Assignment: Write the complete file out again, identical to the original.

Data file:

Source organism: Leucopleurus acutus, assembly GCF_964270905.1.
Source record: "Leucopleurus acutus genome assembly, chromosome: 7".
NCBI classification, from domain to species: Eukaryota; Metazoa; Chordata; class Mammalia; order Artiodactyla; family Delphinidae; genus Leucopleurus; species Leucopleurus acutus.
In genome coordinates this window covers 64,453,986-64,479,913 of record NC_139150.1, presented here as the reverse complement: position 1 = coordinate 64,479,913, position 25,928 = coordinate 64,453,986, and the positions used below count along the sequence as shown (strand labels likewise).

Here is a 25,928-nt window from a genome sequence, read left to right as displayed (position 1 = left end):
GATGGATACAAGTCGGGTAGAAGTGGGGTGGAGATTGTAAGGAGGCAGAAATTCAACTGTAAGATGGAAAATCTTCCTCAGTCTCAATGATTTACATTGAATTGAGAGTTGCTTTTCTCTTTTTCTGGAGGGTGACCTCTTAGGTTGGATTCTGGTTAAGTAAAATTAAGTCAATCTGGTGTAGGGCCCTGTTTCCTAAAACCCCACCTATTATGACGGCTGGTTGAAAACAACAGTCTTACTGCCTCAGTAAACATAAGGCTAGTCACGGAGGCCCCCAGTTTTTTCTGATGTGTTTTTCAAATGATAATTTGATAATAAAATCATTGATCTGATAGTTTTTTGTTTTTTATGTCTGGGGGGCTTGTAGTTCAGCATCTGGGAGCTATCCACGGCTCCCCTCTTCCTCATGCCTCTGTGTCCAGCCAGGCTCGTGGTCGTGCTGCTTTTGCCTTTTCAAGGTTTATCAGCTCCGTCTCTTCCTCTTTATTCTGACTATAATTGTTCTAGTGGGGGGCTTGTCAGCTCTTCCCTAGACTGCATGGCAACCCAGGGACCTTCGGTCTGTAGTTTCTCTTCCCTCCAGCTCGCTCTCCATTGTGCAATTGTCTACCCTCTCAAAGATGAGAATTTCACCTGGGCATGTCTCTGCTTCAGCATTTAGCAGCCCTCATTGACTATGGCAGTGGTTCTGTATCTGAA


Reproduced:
Source organism: Leucopleurus acutus, assembly GCF_964270905.1.
Source record: "Leucopleurus acutus genome assembly, chromosome: 7".
NCBI classification, from domain to species: Eukaryota; Metazoa; Chordata; class Mammalia; order Artiodactyla; family Delphinidae; genus Leucopleurus; species Leucopleurus acutus.
In genome coordinates this window covers 64,453,986-64,479,913 of record NC_139150.1, presented here as the reverse complement: position 1 = coordinate 64,479,913, position 25,928 = coordinate 64,453,986, and the positions used below count along the sequence as shown (strand labels likewise).

Here is a 25,928-nt window from a genome sequence, read left to right as displayed (position 1 = left end):
GATGGATACAAGTCGGGTAGAAGTGGGGTGGAGATTGTAAGGAGGCAGAAATTCAACTGTAAGATGGAAAATCTTCCTCAGTCTCAATGATTTACATTGAATTGAGAGTTGCTTTTCTCTTTTTCTGGAGGGTGACCTCTTAGGTTGGATTCTGGTTAAGTAAAATTAAGTCAATCTGGTGTAGGGCCCTGTTTCCTAAAACCCCACCTATTATGACGGCTGGTTGAAAACAACAGTCTTACTGCCTCAGTAAACATAAGGCTAGTCACGGAGGCCCCCAGTTTTTTCTGATGTGTTTTTCAAATGATAATTTGATAATAAAATCATTGATCTGATAGTTTTTTGTTTTTTATGTCTGGGGGGCTTGTAGTTCAGCATCTGGGAGCTATCCACGGCTCCCCTCTTCCTCATGCCTCTGTGTCCAGCCAGGCTCGTGGTCGTGCTGCTTTTGCCTTTTCAAGGTTTATCAGCTCCGTCTCTTCCTCTTTATTCTGACTATAATTGTTCTAGTGGGGGGCTTGTCAGCTCTTCCCTAGACTGCATGGCAACCCAGGGACCTTCGGTCTGTAGTTTCTCTTCCCTCCAGCTCGCTCTCCATTGTGCAATTGTCTACCCTCTCAAAGATGAGAATTTCACCTGGGCATGTCTCTGCTTCAGCATTTAGCAGCCCTCATTGACTATGGCAGTGGTTCTGTATCTGAA